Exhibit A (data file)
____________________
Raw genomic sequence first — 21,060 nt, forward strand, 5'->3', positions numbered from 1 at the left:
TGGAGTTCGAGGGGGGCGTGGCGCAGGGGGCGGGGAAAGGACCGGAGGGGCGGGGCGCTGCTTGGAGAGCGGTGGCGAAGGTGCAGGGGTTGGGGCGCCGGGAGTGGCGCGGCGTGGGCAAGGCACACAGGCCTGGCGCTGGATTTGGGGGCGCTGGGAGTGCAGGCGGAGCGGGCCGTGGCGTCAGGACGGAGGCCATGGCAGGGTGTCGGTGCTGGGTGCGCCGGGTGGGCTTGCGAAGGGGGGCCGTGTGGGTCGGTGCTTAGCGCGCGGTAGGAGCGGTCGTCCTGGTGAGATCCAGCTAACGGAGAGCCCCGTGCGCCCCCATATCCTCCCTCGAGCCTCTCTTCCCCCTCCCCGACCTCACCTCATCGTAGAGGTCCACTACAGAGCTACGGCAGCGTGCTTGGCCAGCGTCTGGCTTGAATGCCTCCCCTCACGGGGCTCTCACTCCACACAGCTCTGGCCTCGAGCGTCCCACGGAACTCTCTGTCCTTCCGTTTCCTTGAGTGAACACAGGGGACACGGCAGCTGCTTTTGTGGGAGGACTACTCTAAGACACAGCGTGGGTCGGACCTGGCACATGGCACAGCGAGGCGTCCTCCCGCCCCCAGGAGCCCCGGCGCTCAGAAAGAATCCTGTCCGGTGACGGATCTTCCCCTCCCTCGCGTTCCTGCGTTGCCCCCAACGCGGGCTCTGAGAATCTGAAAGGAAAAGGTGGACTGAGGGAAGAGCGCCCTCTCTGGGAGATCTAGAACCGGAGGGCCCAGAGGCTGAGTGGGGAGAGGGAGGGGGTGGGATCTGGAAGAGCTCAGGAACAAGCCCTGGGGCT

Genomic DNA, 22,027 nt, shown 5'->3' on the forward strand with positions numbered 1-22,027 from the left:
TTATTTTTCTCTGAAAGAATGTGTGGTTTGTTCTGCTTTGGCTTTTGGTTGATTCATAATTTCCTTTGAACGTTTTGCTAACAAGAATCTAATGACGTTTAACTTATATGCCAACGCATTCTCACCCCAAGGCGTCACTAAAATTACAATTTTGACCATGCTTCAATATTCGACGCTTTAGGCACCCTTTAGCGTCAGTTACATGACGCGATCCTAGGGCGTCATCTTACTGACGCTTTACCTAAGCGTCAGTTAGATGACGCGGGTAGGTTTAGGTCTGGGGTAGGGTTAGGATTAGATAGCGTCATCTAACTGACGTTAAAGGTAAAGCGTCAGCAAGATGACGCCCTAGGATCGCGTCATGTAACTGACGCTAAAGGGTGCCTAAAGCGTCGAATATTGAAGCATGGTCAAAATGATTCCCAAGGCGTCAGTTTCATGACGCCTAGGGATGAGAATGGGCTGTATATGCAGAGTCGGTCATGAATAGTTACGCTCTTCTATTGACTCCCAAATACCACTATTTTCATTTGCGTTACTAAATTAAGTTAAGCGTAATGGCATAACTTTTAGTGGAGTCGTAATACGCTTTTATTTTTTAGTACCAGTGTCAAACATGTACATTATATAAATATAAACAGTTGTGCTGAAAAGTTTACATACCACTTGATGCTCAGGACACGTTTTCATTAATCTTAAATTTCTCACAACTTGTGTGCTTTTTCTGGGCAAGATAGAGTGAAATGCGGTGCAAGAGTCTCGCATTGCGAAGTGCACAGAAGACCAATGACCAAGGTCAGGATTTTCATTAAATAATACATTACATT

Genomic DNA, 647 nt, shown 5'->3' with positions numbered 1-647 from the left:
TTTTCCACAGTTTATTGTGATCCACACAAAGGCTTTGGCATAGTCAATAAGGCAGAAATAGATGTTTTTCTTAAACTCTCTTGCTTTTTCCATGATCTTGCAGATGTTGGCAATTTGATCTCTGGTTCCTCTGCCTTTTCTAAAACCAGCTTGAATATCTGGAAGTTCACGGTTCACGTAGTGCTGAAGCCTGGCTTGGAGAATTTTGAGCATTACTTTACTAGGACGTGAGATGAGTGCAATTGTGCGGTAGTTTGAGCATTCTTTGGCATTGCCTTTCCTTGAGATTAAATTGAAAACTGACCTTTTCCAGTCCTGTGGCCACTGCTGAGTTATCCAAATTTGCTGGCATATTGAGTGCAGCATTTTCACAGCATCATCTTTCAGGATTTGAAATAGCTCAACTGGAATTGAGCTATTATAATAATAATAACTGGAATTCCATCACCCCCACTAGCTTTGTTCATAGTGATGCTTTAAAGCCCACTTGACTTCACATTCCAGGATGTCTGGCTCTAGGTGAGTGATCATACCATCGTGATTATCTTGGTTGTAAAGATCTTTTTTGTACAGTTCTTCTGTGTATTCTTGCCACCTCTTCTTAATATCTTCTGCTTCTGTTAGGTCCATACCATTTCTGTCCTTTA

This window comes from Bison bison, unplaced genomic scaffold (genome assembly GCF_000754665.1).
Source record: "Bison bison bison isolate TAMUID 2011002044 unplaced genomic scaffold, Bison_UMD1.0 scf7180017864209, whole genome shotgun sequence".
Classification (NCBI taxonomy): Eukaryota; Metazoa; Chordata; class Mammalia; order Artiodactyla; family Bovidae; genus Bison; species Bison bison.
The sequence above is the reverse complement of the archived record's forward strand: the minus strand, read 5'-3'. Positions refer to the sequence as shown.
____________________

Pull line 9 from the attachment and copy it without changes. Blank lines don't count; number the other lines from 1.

Classification (NCBI taxonomy): Eukaryota; Metazoa; Chordata; class Mammalia; order Artiodactyla; family Bovidae; genus Bison; species Bison bison.